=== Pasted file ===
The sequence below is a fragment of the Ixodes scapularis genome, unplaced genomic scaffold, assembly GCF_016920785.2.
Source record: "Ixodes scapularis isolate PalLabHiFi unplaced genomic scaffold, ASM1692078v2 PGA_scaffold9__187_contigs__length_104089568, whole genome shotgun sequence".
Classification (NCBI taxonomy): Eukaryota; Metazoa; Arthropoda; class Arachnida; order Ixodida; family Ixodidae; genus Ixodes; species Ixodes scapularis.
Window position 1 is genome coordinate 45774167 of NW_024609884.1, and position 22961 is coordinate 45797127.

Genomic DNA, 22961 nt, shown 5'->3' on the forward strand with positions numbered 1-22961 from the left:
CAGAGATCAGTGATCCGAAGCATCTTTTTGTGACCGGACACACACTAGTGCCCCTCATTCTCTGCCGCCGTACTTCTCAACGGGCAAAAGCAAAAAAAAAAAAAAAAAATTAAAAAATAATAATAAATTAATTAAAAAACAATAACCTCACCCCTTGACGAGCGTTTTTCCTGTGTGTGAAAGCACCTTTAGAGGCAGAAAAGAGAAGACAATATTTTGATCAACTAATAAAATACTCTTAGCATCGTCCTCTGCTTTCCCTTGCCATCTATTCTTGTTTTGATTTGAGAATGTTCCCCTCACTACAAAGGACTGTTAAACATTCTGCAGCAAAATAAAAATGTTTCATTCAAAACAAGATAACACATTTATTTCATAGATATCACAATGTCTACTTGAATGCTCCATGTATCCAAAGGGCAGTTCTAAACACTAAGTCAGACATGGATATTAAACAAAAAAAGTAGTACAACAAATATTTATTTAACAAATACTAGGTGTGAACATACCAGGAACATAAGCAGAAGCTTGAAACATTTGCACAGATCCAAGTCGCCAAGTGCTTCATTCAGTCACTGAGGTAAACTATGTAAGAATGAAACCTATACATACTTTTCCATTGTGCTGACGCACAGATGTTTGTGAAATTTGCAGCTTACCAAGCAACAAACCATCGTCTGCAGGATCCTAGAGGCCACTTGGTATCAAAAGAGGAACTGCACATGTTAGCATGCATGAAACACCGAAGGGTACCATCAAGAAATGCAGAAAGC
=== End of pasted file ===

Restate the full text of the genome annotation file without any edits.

The sequence below is a fragment of the Ixodes scapularis genome, unplaced genomic scaffold, assembly GCF_016920785.2.
Source record: "Ixodes scapularis isolate PalLabHiFi unplaced genomic scaffold, ASM1692078v2 PGA_scaffold9__187_contigs__length_104089568, whole genome shotgun sequence".
Classification (NCBI taxonomy): Eukaryota; Metazoa; Arthropoda; class Arachnida; order Ixodida; family Ixodidae; genus Ixodes; species Ixodes scapularis.
Window position 1 is genome coordinate 45774167 of NW_024609884.1, and position 22961 is coordinate 45797127.

Genomic DNA, 22961 nt, shown 5'->3' on the forward strand with positions numbered 1-22961 from the left:
CAGAGATCAGTGATCCGAAGCATCTTTTTGTGACCGGACACACACTAGTGCCCCTCATTCTCTGCCGCCGTACTTCTCAACGGGCAAAAGCAAAAAAAAAAAAAAAAAATTAAAAAATAATAATAAATTAATTAAAAAACAATAACCTCACCCCTTGACGAGCGTTTTTCCTGTGTGTGAAAGCACCTTTAGAGGCAGAAAAGAGAAGACAATATTTTGATCAACTAATAAAATACTCTTAGCATCGTCCTCTGCTTTCCCTTGCCATCTATTCTTGTTTTGATTTGAGAATGTTCCCCTCACTACAAAGGACTGTTAAACATTCTGCAGCAAAATAAAAATGTTTCATTCAAAACAAGATAACACATTTATTTCATAGATATCACAATGTCTACTTGAATGCTCCATGTATCCAAAGGGCAGTTCTAAACACTAAGTCAGACATGGATATTAAACAAAAAAAGTAGTACAACAAATATTTATTTAACAAATACTAGGTGTGAACATACCAGGAACATAAGCAGAAGCTTGAAACATTTGCACAGATCCAAGTCGCCAAGTGCTTCATTCAGTCACTGAGGTAAACTATGTAAGAATGAAACCTATACATACTTTTCCATTGTGCTGACGCACAGATGTTTGTGAAATTTGCAGCTTACCAAGCAACAAACCATCGTCTGCAGGATCCTAGAGGCCACTTGGTATCAAAAGAGGAACTGCACATGTTAGCATGCATGAAACACCGAAGGGTACCATCAAGAAATGCAGAAAGC